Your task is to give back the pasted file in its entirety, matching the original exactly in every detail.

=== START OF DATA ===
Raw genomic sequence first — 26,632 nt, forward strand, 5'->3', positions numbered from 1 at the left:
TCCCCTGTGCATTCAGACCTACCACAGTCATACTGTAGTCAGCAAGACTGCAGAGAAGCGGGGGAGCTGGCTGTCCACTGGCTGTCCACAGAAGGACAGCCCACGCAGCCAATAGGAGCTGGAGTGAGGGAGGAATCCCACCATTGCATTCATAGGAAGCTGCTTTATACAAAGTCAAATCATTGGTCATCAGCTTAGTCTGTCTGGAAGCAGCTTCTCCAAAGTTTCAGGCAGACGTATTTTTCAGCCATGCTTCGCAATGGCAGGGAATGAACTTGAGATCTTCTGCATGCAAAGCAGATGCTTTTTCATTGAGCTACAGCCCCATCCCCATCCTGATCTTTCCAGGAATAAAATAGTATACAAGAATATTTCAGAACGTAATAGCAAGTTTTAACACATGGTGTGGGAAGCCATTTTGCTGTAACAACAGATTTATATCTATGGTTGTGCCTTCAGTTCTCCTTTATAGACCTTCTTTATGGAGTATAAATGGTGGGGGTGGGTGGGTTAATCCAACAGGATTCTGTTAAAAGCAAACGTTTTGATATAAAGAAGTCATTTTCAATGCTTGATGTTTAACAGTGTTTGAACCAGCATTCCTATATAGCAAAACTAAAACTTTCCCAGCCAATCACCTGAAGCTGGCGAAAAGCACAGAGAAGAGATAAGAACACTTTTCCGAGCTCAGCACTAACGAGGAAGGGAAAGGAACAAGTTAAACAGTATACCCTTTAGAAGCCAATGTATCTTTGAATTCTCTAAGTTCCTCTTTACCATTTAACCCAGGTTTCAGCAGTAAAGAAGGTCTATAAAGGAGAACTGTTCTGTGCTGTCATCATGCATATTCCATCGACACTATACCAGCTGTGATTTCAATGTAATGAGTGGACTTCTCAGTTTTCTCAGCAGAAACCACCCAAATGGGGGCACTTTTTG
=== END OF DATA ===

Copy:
Raw genomic sequence first — 26,632 nt, forward strand, 5'->3', positions numbered from 1 at the left:
TCCCCTGTGCATTCAGACCTACCACAGTCATACTGTAGTCAGCAAGACTGCAGAGAAGCGGGGGAGCTGGCTGTCCACTGGCTGTCCACAGAAGGACAGCCCACGCAGCCAATAGGAGCTGGAGTGAGGGAGGAATCCCACCATTGCATTCATAGGAAGCTGCTTTATACAAAGTCAAATCATTGGTCATCAGCTTAGTCTGTCTGGAAGCAGCTTCTCCAAAGTTTCAGGCAGACGTATTTTTCAGCCATGCTTCGCAATGGCAGGGAATGAACTTGAGATCTTCTGCATGCAAAGCAGATGCTTTTTCATTGAGCTACAGCCCCATCCCCATCCTGATCTTTCCAGGAATAAAATAGTATACAAGAATATTTCAGAACGTAATAGCAAGTTTTAACACATGGTGTGGGAAGCCATTTTGCTGTAACAACAGATTTATATCTATGGTTGTGCCTTCAGTTCTCCTTTATAGACCTTCTTTATGGAGTATAAATGGTGGGGGTGGGTGGGTTAATCCAACAGGATTCTGTTAAAAGCAAACGTTTTGATATAAAGAAGTCATTTTCAATGCTTGATGTTTAACAGTGTTTGAACCAGCATTCCTATATAGCAAAACTAAAACTTTCCCAGCCAATCACCTGAAGCTGGCGAAAAGCACAGAGAAGAGATAAGAACACTTTTCCGAGCTCAGCACTAACGAGGAAGGGAAAGGAACAAGTTAAACAGTATACCCTTTAGAAGCCAATGTATCTTTGAATTCTCTAAGTTCCTCTTTACCATTTAACCCAGGTTTCAGCAGTAAAGAAGGTCTATAAAGGAGAACTGTTCTGTGCTGTCATCATGCATATTCCATCGACACTATACCAGCTGTGATTTCAATGTAATGAGTGGACTTCTCAGTTTTCTCAGCAGAAACCACCCAAATGGGGGCACTTTTTG